Got up late, as I was paying for drinking a bit the day before. I was too hungover to walk, but I made a promise to myself that I’d go tomorrow instead.
We went to Migliorini for a slightly sinful breakfast. Just had a rice tart, and a hot chocolate that was a bit too watery for my taste. I need the Italian gloop! Here’s a stylish slot, which summarises the state of my head at the time.
We went to the market afterwards. Wow, it was a great deal smaller than normal – but we got what we wanted: strawberries, garlic, asparagus, an eggplant. We headed to back to the Bottega after for milk and stock cubes. It really didn’t get much more exciting than this, I’m afraid!
We spent the rest of the morning writing or screen-watching. Unfortunately, (or for healing purposes, fortunately!) anxiety began flicking me in the forehead. For lunch, we went to Gallina d’Oro (our first time there). Niamh got panino, and I got a bowl of Zuppa alla Volterrana. Mine was lovely, and was for only €8.50 – nice to find another good purveyor of my favourite way to get veggies in Tuscany!
We had a slow walk around the town and said hello to a couple of people we knew. On the way back to the apartment had a gelato. Unsurprisingly, this perked me right up! Before heading back, we stopped off at what would be considered our local church: Chiesa di San Michele Arcangelo. For the past couple of years it was being renovated, so we thought we’d pop our heads in to have a look. Lovely and quiet little place, with the usual renaissance art in situ – and so cool inside too. A fab haven.
We screenwatched back at the house, and for a rare occasion on this sojourn, Niamg cooked up some of the ingredients we picked up at earlier in the day: a lovely risotto with parmesan crisp.
I was feeling a little anxious, and so went out for a walk in the evening. Volterra very quiet at night, except for a couple of pockets where there were small packs of revellers. These contrasts only make me love the place even more – there’s something for everyone here. Ok, it’s not Ibiza, but I’m down with that.
Back at home, we raided Netflix and had a look at Metal Lords. I enjoyed it a good but – worth a casual watch if you’re running short of stuff!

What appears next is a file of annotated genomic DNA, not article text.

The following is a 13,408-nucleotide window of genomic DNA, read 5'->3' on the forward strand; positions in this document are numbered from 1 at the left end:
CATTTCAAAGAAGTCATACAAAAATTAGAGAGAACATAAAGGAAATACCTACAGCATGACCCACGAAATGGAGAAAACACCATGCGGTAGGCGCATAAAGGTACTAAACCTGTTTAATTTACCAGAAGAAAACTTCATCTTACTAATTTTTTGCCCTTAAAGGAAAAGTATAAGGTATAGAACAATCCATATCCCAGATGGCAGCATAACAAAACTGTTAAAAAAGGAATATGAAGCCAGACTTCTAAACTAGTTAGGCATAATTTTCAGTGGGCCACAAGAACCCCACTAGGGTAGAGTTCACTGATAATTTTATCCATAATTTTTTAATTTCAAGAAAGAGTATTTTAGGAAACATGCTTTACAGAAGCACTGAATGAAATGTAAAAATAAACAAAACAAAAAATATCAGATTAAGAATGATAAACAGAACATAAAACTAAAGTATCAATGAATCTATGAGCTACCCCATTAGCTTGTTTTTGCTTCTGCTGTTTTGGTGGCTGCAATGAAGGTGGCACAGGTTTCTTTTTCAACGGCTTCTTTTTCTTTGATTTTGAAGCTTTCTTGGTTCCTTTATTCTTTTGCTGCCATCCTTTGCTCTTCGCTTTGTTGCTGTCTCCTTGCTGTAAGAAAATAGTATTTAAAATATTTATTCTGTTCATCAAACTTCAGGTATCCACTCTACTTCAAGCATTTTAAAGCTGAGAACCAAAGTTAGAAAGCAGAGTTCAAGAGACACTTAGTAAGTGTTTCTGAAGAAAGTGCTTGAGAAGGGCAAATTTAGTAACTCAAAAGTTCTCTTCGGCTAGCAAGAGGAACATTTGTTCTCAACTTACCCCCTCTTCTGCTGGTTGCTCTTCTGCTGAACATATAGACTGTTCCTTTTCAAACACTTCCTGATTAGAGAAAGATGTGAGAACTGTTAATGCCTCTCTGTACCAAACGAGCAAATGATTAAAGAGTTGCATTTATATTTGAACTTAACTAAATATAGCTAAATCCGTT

I know this was a short one, but I still hope you enjoyed the read. Please leave a like and a comment if you did so – I would love to hear from you!
I didn’t go for a walk that morning, as I knew we were heading off early to travel. I did take a pic from the terrace, and one on our way to the car, though.
We’d been following people from Vicopisano on Instagram for a while (Authentic Tuscany – check them out). It seemed like a nice town, but what really clinched the deal was the collectors’ and antiques market they hold the second Sunday of every month. We’d passed it by on the way to Montecatini Terme in August too (and yes, it still galls me that I lost the video footage of that trip), and there were a couple of historical features that certainly looked worth checking out.
We set Mrs. Google to the carpark that looked most promising, and got underway. The trip is about 54km and took a little over an hour. I didn’t take any photos, because I was filiming! You can scroll further down the page to check out the video of the journey and the market itself.
We arrived around 11-11:30 and found that it was only a short stroll to the market itself. And what a market! I’d heard that Arezzo had the biggest regular antiques fair in Tuscany, which is probably true – in that it is strictly antiques. But Vicopisano’s market is absolutely enormous, and so lively. I’m struggling to think of anything that wasn’t for sale! There were books/comics, toys, old wireless radios, furniture, crockery (including very fancy dinner sets), cutlery, wonderful stalls with gramaphones (being demonstrated), clothes, weapons, musical instruments, old bikes, alabaster and terracotta-ware, mirrors, glasses, genuine war memorabilia. The market wrapped around Piazza Cavalca – a large square just west of the oldest parts of the town, and snaked its way along multiple adjoining streets. We really couldn’t get over the size of it. It was so huge, that while we didn’t buy anything (we came close), we still spend a good 60-70 minutes simply strolling through it while stopping only briefly to check out a few stalls of interest.
One of the best things about Italian markets (I think I’ve noted this before), is how lively they can be – the excited chatter of Tuscan accents buzzed about us and really added to the overall atmosphere. I really couldn’t recommend this enough! There was one stall in particular that grabbed me. A man was demonstrating a gramaphone, and despite the age of the technology, the massive horn was blaring out the old tune ‘Roses of Picardy’. You can check it out in the video towards the end of this blog.